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W&L Biology Professors Receive $100,000 Grant from Jeffress Trust Awards Program to Research Obesity-Infertility Link

Three biology professors at Washington and Lee University in Lexington have won a $100,000 grant from the Jeffress Trust Awards Program in Interdisciplinary Research to investigate the link between obesity and infertility in women.

Sarah Blythe, Natalia Toporikova and Gregg Whitworth, assistant professors of biology, will apply the grant to research into the interactions between the female reproductive system and obesity. They will be assisted by more than a half dozen undergraduate lab assistants.

Over the past 20 years, obesity has become a health crisis around the world, associated with a number of medical problems, including reduced fertility. Some 15 percent of women receiving assisted reproductive therapy are overweight or obese, indicating a link.

“High-fat, high-sugar diets have been shown to produce alterations in reproductive hormone signaling,” Toporikova explained. “However, both the locus of action and the mechanism underlying these effects remain unclear. Therefore, to investigate this relationship, we have designed a three-step experimental approach.”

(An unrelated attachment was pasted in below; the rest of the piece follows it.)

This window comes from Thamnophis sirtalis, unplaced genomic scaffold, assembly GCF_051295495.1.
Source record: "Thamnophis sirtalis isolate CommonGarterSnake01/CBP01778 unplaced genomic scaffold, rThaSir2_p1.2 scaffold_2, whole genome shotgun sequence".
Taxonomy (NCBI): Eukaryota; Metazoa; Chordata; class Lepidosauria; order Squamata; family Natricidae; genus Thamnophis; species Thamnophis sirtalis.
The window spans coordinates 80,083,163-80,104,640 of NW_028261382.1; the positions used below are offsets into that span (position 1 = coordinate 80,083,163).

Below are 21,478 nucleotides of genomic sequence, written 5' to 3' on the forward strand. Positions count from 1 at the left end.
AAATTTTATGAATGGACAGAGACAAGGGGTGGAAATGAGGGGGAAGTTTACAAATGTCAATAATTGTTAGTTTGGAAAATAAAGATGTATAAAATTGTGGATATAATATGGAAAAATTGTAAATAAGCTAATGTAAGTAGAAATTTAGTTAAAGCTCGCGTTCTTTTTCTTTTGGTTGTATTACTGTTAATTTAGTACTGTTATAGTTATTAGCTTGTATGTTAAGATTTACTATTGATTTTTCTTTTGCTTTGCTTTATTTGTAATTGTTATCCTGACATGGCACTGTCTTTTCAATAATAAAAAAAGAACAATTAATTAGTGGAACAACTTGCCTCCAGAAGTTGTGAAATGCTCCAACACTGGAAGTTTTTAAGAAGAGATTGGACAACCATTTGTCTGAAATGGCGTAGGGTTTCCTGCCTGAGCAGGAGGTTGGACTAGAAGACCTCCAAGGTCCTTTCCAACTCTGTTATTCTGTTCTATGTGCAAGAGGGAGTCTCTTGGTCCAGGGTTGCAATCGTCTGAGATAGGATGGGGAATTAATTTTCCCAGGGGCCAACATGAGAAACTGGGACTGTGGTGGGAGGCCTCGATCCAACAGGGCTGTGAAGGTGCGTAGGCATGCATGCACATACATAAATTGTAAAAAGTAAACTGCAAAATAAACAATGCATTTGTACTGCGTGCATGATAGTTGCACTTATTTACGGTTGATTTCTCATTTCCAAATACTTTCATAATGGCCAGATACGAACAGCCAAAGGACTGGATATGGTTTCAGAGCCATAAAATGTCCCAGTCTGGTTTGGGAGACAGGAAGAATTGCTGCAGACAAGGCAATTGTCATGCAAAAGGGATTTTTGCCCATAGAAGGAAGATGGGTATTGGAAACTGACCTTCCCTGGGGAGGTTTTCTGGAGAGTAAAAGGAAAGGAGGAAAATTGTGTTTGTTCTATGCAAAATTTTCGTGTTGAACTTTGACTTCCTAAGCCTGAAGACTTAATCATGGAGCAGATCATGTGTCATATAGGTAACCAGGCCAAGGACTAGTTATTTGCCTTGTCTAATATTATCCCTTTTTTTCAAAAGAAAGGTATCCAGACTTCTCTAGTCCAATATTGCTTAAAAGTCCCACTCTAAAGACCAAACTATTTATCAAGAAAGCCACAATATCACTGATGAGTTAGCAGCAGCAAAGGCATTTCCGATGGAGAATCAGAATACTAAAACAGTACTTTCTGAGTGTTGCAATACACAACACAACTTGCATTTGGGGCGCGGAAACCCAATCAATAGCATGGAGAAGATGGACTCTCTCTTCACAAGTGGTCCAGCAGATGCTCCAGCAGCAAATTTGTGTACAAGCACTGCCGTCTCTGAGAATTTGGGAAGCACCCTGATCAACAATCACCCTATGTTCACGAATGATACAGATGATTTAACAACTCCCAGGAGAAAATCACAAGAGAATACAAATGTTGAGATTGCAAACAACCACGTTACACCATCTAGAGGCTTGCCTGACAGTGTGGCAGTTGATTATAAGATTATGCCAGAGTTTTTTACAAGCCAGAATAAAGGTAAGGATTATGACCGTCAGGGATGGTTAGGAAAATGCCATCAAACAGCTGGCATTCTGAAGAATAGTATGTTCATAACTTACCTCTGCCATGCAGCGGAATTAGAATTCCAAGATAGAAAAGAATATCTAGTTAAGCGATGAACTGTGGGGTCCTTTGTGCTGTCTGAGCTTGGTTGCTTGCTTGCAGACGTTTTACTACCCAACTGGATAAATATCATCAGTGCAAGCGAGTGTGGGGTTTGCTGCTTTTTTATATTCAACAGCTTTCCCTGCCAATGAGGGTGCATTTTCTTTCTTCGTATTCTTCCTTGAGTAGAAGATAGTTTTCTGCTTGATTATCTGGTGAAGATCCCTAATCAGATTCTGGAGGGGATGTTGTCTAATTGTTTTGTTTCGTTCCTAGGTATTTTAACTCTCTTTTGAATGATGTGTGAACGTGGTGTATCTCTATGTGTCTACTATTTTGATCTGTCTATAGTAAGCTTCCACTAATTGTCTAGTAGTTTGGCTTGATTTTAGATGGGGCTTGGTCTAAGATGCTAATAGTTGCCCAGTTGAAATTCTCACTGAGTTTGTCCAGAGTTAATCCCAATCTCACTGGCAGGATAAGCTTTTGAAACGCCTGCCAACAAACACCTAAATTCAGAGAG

First, the research team will feed juvenile female rats with and without estrogen a high-fat, high-sugar diet for 12 weeks. They will then evaluate the levels of key reproductive hormones (e.g. luteinizing hormone and prolactin) at multiple time points to characterize any diet-induced changes in amplitude or timing. Second, they will collect physiologically relevant tissues (such as from the hypothalamus, pituitary gland and abdominal fat) and use next-generation sequencing to examine alterations in gene expression levels.

“Finally, we will use a computer model to integrate the hormonal and molecular data in order to predict potential therapeutic strategies,” Toporikova said. “Our goal is to improve reproductive outcomes in overweight and obese women.”

Whitworth said that the new Jeffress Trust Award Program provides the opportunity to apply the tools of systems biology to fundamental questions about diet-induced obesity and reproductive physiology. As an educational opportunity for W&L students, we’re excited to see the reach of this project extend beyond our research labs and into the classroom.”

Blythe said that the Jeffress grant “represents a tremendous opportunity for students to participate in cutting-edge research that combines translational health research, bioinformatics and computational modeling.” She said that three undergraduates will be selected as Jeffress fellows to conduct summer research under the grant.